Spotlight: Eating disorders

Picture the scene, you wake up in the morning and go to bed at night with feelings of guilt and utter despondency, you rarely feel happy, in fact a lot of the time you simply don’t feel anything other than empty and hollow. For those that experience a healthy relationship with food, the notion of using it as a way of controlling emotions and perhaps even venting frustrations seems shocking. To someone with a dietary obsession, food control becomes the central axis that their entire lives revolve around.

In recent years, much focus has been placed on the escalating number of people suffering from eating disorders. Millions of men and women are simply fixated by calories, bodyweight and image; some of the underlying reasons for the development of unhealthy eating habits are sinister and can be traced back to the front pages of our magazines or the entertainment channels on television.

The scary stats

Approximately 1.5 million people are suffering from an eating disorder in the UK. It is difficult to put a human face on these sobering statistics but just remember the two beautiful young models Carolina Reston and Luisel Ramos, who died recently due to a desperate quest to be thin.

Almost every family in this country is touched in some way by the devastating effects of an eating disorder, watching a loved one literally mutilating their body is a cruel stab to the heart, that no magical pill or stern lecture can rectify. Once a person with anorexia nervosa or bulimia has fallen into the black cycle of binging and starving, the choice between surviving or not becomes theirs and no one can help them to get better unless they want to and even then the eating disorder can still win the battle of wills.

Victoria Beckham, the Olsen twins, Keira Knightley and Lindsay Lohan are just a small number of famous women gracing our screens on a regular basis. These women have BMI’s that are considered underweight; some are even entering the dangerously thin category. Look in a shop window at the nicely dressed mannequins and you will see an eerie resemblance between skinny celebrities and these fake dolls. Yet many women find themselves aspiring to mould their shapes into those of their idols. This initial aspiration to achieve a leaner figure can all too often spiral into an eating disorder.

Don’t be under the misconception that eating disorders are always caused by a need to look thinner and attractive in obscenely tiny sized clothes, the reason is not always so simple.

Although eating disorders are on the increase, we still know precious little about their causes. Anyone can suffer from an eating disorder; you don’t need to be overweight, fashion conscious or easily influenced. Recent research has found that 1 in 5 athletes are suffering from anorexia or bulimia. Surely the sports men and women amongst us should be the epitome of health and nutritional adequacy! Perhaps their competitive nature at sports filters through to their need to be the thinnest, most disciplined eater also.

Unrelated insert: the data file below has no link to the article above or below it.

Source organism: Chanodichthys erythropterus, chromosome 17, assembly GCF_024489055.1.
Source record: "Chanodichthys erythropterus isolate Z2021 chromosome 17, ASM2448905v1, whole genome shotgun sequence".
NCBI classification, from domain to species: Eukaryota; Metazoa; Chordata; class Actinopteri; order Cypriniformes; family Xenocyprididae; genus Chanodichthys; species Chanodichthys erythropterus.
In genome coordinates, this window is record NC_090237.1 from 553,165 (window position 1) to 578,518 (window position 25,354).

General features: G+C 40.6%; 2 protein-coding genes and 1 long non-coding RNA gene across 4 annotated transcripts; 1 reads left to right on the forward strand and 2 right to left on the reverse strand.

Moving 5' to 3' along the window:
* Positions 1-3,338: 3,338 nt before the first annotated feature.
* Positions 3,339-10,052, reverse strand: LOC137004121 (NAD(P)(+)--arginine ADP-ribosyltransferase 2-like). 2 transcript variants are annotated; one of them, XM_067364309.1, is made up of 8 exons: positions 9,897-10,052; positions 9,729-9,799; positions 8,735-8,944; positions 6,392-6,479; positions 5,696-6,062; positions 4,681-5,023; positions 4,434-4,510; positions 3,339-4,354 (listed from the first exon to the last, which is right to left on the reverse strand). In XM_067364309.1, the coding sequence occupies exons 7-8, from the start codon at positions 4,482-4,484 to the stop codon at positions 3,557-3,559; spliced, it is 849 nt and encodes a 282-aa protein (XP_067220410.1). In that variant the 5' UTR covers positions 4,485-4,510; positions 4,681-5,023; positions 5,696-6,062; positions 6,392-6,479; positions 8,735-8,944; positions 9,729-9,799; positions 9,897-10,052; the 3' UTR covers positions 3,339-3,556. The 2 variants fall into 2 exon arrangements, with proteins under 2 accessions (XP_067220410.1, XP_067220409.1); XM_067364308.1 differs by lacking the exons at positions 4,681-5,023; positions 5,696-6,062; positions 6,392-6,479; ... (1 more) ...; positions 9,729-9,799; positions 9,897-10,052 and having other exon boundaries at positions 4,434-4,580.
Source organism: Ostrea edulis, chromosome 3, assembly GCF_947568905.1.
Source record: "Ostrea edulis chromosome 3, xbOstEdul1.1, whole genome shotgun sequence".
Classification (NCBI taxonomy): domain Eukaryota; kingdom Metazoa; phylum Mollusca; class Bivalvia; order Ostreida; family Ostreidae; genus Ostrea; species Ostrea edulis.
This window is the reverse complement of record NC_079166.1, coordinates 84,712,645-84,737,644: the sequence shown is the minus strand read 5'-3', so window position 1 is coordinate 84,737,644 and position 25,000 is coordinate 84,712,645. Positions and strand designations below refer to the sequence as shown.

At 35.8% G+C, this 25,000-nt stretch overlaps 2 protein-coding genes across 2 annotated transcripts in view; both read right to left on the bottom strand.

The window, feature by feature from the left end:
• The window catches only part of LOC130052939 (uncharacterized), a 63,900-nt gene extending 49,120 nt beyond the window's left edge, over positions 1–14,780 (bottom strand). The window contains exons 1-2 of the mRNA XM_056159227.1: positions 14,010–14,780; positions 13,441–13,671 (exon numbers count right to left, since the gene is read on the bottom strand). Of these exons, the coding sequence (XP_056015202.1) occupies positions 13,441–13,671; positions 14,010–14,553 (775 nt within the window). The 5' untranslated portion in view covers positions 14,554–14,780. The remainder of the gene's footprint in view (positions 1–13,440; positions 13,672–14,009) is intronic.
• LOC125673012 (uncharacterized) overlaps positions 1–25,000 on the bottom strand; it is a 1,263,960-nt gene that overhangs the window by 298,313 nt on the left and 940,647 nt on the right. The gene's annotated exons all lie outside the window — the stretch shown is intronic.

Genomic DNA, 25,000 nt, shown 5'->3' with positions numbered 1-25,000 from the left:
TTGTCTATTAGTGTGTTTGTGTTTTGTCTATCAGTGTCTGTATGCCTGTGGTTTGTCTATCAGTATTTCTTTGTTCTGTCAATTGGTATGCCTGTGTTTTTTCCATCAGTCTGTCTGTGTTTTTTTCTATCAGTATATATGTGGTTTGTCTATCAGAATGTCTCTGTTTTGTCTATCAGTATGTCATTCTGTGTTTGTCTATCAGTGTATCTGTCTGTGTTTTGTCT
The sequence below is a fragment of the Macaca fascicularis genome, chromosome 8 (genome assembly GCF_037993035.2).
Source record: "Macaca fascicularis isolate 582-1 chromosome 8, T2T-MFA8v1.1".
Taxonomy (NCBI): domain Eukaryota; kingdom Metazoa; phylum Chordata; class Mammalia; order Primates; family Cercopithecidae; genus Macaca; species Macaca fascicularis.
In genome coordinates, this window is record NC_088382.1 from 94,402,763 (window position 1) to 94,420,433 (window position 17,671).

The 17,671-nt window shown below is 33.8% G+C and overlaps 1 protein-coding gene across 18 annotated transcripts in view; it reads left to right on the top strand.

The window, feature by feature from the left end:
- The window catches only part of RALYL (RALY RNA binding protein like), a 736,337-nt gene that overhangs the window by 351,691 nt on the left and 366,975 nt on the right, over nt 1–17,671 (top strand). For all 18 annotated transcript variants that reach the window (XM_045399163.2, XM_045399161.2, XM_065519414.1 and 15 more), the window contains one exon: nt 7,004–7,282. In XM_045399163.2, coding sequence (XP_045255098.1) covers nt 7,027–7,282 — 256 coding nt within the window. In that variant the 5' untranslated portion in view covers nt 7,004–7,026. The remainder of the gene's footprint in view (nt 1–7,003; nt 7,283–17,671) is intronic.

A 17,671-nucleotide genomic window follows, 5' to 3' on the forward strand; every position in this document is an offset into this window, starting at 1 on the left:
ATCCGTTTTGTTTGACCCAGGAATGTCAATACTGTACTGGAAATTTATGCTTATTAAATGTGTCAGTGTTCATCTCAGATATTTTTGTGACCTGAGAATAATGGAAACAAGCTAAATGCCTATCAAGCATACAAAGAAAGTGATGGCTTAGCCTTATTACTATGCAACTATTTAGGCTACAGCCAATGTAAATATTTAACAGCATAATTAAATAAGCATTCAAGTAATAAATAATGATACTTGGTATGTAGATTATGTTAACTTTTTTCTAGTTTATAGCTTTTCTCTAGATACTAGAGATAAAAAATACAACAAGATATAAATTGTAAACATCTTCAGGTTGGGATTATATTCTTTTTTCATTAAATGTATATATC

Parents, siblings, friends and partners are not to blame for eating disorders. No evidence shows a significant difference in the families of anorexics compared with other families. There are probably several factors at work including genetics, low self esteem, cultural and social factors.

For many people with an eating disorder, there comes a point when their lives become unmanageable and they seek help by themselves. Until they reach this point, there is little that the people close to them can do only support them as much as they can. They can’t be forced into a decision to seek help. It’s something they need to decide for themselves, otherwise recovery is unlikely.

Before talking to someone who you suspect is suffering from an eating disorder, it’s best to inform yourself about the condition and approach them carefully. Be supportive and try not to criticise – they will already be feeling stressed, so you need to let them know as gently as possible that you only want to help. Below are some details of organisations that can help.

The road to recovery from an eating disorder is long and full of obstacles. After 5 years about 50% will recover but they are never really cured. There doesn't seem to be any quick or easy treatments. An eating disorder is in some ways comparable to an addiction, the preoccupation with food will often remain ensconced in a person’s mind forever.

If you or anyone close to you suffers from an eating disorder, there are numerous organisations that can help, such as the Eating Disorders Association in the UK ( Other organisations such as Bodywhys in Ireland ( and the National Centre for Eating Disorders in the UK ( can also help.

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